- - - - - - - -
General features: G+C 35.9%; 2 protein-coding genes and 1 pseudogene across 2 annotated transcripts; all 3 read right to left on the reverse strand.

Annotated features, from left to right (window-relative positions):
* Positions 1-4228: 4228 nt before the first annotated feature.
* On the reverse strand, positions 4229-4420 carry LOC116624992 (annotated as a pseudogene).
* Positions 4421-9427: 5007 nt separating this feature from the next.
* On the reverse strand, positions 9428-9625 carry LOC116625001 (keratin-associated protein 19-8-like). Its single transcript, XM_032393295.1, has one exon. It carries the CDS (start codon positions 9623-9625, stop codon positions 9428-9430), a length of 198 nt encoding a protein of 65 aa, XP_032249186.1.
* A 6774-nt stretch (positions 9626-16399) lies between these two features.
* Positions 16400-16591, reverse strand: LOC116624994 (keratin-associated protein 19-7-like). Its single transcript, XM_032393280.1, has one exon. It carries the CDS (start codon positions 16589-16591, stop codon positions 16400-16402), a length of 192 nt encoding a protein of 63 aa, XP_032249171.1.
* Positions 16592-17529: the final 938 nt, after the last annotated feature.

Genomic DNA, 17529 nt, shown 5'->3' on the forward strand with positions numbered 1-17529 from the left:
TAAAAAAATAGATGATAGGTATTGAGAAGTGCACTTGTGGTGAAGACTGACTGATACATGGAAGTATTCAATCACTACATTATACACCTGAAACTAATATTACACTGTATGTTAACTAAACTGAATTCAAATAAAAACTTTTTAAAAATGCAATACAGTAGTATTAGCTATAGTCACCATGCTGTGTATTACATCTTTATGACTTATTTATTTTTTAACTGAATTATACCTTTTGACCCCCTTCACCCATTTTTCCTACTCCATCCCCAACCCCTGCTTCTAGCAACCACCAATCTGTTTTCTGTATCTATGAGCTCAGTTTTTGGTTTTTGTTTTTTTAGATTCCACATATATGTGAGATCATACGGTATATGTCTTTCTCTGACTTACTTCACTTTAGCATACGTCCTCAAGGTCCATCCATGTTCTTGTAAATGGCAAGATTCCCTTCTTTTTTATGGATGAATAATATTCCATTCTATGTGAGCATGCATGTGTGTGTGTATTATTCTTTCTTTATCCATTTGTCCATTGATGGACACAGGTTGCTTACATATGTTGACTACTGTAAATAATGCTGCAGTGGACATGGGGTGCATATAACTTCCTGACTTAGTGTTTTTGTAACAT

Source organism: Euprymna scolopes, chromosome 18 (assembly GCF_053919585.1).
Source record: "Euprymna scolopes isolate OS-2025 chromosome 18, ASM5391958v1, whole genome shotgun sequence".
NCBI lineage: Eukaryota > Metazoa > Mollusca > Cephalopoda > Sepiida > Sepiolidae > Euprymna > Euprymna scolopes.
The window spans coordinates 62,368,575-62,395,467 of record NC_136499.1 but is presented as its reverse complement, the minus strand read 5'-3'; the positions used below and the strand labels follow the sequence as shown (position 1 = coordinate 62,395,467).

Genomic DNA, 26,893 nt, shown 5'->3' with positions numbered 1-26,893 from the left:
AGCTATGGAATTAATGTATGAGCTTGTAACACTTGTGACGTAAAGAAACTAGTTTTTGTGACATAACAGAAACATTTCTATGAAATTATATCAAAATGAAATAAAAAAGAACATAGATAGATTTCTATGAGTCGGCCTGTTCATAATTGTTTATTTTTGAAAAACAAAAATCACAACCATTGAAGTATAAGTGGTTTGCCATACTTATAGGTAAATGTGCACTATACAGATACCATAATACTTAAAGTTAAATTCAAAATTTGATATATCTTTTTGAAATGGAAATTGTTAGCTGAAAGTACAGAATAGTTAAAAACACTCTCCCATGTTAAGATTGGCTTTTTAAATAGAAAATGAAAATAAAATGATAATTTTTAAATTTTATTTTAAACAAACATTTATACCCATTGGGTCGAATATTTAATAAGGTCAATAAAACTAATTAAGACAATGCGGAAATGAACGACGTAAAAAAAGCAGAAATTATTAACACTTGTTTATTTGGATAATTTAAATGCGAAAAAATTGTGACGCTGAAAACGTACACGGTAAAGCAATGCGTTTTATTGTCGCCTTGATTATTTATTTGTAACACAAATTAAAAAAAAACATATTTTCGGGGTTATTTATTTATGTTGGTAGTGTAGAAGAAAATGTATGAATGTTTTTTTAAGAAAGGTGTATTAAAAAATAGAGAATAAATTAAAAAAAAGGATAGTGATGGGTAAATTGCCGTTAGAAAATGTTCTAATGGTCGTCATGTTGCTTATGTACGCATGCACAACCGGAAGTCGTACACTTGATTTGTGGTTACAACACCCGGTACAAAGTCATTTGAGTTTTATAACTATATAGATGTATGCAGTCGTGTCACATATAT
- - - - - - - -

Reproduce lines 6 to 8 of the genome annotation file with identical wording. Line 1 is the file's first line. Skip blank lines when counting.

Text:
* On the reverse strand, positions 9428-9625 carry LOC116625001 (keratin-associated protein 19-8-like). Its single transcript, XM_032393295.1, has one exon. It carries the CDS (start codon positions 9623-9625, stop codon positions 9428-9430), a length of 198 nt encoding a protein of 65 aa, XP_032249186.1.
* A 6774-nt stretch (positions 9626-16399) lies between these two features.
* Positions 16400-16591, reverse strand: LOC116624994 (keratin-associated protein 19-7-like). Its single transcript, XM_032393280.1, has one exon. It carries the CDS (start codon positions 16589-16591, stop codon positions 16400-16402), a length of 192 nt encoding a protein of 63 aa, XP_032249171.1.